Eureka district custodian releases pigeons for trek home

Dave Mott teaches students about homing pigeons
By: Sena Christian, Staff Reporter
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Not many people have pets they can let go and know will return safely and quickly back home.

But Dave Mott does. The head custodian in the Eureka Union School District has 60 homing and show pigeons, known to travel up to thousands of miles away and still find their way back. They’re able to fly up to 60 miles per hour.

“They have keen instincts,” Mott said. “Studies show they have a real sensitive magnetic pull to the earth. They have great eye sight and hearing.”

Mott brought 10 of his pigeons for show-and-tell in the transitional kindergarten class at Oakhills School in Granite Bay on Jan. 31, much to the delight of the 5-year-olds who bombarded him with questions.

Mott began by displaying an antique wooden box used during World War II by soldiers carrying messenger pigeons. Message capsules were attached to the birds’ legs, and some of these pigeons were awarded medals for saving American lives by getting critical information back to headquarters, Mott said.

Homing pigeons are athletes, he said, with powerful wings, tails that guide them and strong instincts. He trains the birds from the time they’re young, gradually increasing the distances they are allowed to travel. Mott lives in Sacramento, about 12 miles from the school.

“For these guys, it’s a piece of cake for them to get home,” he said.

Before Mott’s grand finale, he presented the “fancy-schmancy” show birds, as transitional kindergarten teacher Caitlin Brown calls them. For 3,000 years, people throughout the world have domesticated pigeons. Mott has a Lucerne Gold Collar from Switzerland and an Indian Fantail — a bird that drew giggles because of the feathers on its feet and its abundant tail.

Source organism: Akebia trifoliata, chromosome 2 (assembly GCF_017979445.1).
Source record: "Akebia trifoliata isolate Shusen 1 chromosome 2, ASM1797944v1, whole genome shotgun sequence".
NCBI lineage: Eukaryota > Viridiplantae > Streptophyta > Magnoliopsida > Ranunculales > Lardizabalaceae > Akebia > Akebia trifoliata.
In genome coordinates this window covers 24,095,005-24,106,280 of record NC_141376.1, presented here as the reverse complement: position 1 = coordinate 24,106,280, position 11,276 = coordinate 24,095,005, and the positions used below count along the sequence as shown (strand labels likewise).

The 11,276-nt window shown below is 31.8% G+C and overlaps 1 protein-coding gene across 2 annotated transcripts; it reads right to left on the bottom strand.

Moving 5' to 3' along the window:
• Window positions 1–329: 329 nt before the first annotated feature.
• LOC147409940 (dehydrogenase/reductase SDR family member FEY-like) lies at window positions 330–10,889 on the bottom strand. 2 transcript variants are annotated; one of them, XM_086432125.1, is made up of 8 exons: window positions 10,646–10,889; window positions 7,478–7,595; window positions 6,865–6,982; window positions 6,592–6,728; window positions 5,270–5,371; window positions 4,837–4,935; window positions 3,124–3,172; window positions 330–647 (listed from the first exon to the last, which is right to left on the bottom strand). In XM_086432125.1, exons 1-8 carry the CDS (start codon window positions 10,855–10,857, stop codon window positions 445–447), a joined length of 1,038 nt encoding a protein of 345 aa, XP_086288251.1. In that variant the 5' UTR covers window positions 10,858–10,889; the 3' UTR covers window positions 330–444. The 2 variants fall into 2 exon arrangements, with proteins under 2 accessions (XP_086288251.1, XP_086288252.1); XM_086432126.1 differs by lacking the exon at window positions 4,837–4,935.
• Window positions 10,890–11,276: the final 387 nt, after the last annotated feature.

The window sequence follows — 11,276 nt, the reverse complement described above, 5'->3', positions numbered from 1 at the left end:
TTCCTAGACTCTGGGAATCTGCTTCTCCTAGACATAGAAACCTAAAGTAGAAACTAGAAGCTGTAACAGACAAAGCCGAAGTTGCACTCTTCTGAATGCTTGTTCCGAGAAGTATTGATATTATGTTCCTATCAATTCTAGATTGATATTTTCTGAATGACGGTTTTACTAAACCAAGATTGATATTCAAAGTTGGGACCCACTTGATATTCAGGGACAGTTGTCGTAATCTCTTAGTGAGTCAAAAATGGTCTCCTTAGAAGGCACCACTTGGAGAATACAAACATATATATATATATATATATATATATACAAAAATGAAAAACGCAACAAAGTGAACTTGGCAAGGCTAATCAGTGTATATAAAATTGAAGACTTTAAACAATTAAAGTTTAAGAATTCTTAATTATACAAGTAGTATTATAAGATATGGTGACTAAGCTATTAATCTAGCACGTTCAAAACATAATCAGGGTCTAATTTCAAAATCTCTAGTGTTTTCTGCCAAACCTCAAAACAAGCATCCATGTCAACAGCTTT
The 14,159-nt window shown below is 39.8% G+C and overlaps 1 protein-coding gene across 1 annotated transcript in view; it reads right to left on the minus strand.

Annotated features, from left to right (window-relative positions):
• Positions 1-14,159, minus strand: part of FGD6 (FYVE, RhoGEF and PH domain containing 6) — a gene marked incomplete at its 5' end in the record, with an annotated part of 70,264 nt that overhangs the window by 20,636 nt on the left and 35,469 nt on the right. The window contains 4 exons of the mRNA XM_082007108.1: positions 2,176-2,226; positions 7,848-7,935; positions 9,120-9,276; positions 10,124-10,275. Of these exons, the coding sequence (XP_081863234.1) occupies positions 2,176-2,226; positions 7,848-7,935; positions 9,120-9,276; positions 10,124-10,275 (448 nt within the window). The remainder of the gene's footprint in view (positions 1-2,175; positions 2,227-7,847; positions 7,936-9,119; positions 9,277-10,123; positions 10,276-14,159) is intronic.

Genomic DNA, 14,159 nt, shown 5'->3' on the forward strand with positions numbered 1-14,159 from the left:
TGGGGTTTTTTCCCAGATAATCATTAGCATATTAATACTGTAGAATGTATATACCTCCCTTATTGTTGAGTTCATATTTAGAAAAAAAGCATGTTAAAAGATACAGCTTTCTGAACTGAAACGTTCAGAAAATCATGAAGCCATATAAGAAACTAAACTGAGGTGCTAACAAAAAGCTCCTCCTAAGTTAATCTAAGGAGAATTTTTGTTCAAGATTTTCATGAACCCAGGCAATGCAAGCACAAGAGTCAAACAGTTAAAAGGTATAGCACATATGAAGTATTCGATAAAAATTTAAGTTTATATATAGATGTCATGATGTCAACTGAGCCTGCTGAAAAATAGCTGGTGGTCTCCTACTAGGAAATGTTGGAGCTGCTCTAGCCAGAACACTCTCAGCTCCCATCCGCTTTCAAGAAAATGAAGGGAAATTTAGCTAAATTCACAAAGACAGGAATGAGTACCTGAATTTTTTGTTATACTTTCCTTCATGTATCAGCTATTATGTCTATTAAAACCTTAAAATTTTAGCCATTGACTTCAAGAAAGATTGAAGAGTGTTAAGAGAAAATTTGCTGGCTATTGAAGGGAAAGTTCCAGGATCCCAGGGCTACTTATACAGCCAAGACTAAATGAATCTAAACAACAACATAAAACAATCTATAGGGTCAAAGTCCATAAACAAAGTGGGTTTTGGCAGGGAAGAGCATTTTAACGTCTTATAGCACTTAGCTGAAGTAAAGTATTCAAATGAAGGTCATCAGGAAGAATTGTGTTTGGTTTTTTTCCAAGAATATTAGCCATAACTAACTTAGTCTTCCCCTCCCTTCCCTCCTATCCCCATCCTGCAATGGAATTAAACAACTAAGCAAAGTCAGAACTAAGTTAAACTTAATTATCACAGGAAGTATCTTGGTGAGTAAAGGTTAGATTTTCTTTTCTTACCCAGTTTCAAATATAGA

“Sometimes when he’s showing off to girl pigeons, he’ll spread his feathers out like a turkey,” Mott said.

He also has a Classic Old Frill, a bird that originated in Iran and nearly became extinct before a group of enthusiasts began breeding them. This prompted the question: What does “breed” mean?

“Why do pigeons have different colors?” asked 5-year-old Carter Vest.

“Just like people have different colors — they come from all parts of the world,” said Mott, who has been with the Eureka district for 20 years.

In addition to being a custodian, he does maintenance and mail delivery. Brown said he is loved throughout the district, earning a standing ovation when he got a longevity award in the fall.

“He’s like the most interesting guy ever,” she said.

Before moving to Sacramento, Mott was a bicycle racer in Southern California, and appeared in commercials and as an extra on a soap opera. Nowadays, he takes improv class. But one of his favorite things to do is share his passion for pigeons with youth.

“I feel like the luckiest man in the world,” Mott said. “I really do.”

After his presentation, the children gathered around and watched as Mott and three little helpers released 10 homing pigeons from their cage. The birds flew up into the sky and circled around to get their bearings, before heading home.